|Dick Dowling Monument at Sabine Pass State Battleground.|
(Photo by Mike Jones)
By Mike Jones
The reenactment was small this year but well received by the public. There are big plans for next year to have a 150th anniversary event that will draw hundreds of reenactors. In the actual battle, the Union was planning to invade Texas through Sabine Pass with an initial invasion force of 5,000 troops, four gunboats and 18 troop transports. The expedition was led by Maj. Gen. William B. Franklin for the Army, and Lt. Frederick Crocker for the Navy. Sabine Pass was defended by 1st Lt. Richard W. Dowling and his 47-man, Irish-Texan, contingent of Company F (Jefferson Davis Guards) of the 1st Texas Heavy Artillery in Fort Griffin, an earthen structure. Dowling had four 32-pounders and two 24-pounders at his disposal to defend against the attack.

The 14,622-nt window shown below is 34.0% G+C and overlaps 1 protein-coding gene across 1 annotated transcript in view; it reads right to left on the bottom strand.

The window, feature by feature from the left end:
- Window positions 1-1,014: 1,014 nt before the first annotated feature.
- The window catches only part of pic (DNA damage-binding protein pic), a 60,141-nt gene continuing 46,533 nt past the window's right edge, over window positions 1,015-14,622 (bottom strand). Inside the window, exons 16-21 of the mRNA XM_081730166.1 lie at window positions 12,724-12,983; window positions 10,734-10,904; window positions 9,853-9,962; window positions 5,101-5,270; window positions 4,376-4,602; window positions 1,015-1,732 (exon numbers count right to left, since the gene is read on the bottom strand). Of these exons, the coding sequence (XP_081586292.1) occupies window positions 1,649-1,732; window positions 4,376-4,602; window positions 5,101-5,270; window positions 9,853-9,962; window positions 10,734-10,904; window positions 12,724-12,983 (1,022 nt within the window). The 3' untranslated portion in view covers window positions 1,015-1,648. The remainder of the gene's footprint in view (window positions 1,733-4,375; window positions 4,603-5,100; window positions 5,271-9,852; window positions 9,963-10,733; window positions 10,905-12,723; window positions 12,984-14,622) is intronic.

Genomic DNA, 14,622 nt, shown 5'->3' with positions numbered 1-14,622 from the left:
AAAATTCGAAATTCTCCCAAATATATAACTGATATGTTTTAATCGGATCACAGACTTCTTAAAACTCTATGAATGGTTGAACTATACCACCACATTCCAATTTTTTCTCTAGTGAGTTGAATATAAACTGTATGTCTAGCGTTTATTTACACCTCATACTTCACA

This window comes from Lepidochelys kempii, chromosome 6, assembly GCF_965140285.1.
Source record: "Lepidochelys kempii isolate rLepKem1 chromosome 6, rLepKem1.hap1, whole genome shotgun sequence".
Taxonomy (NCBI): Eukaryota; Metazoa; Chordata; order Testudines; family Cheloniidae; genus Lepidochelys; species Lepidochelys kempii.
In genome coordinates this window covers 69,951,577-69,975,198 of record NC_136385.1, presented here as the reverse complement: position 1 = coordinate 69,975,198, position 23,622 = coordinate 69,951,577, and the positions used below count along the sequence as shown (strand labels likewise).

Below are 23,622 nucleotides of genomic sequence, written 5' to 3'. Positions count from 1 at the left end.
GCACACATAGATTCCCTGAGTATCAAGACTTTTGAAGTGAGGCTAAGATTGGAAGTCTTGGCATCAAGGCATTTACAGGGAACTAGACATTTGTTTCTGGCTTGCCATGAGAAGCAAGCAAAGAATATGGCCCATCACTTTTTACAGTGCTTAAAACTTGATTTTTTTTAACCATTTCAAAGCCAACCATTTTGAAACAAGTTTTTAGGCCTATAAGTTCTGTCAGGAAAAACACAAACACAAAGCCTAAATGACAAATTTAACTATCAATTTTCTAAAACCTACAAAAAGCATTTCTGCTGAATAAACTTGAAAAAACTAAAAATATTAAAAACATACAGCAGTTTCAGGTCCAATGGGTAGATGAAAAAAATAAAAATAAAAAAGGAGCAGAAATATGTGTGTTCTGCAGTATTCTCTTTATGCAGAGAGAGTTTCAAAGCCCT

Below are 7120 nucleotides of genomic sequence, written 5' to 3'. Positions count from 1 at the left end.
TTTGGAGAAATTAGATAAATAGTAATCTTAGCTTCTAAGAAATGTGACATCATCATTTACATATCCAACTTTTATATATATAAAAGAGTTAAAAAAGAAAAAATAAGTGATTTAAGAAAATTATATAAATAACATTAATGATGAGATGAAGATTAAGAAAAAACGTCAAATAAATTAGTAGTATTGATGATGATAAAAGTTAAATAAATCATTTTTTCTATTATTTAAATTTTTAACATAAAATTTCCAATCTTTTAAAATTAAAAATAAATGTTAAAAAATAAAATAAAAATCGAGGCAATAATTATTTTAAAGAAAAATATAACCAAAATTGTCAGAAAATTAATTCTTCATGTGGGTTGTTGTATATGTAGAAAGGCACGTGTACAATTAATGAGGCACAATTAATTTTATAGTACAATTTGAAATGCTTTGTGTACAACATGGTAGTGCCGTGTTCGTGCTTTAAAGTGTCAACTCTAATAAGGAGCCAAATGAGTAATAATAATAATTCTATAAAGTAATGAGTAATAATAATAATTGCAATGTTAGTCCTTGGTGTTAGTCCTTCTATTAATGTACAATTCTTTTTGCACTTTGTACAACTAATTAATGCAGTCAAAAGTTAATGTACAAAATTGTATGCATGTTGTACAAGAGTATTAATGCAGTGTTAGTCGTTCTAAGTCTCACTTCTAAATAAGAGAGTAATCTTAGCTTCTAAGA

|An illustration of how Fort Griffin looked at the time of|
the battle from a park historic marker. (Photo by Mike Jones)
Texas was saved from invasion, and Houston and Beaumont were saved from the fate of other southern cities, like Atlanta and Vicksburg. The battle lasted only about 45 minutes but 56 U.S. sailors and soldiers were killed, about 350 captured, along with the gunboats Clifton and Sachem. Dowling and his men suffered no casualties at all. The Davis Guards received the thanks of their country. Maj. Gen. John B. Magruder, Confederate commander of Texas, honored the men with a special badge and the Davis Guards were presented special medals from the citizens of Houston, the only such medal for valor issued to Confederate soldiers during the war. The Confederate Congress and President Jefferson Davis honored the Davis Guards with a special proclamation. Dowling said the fort fired 137 shells during the short battle.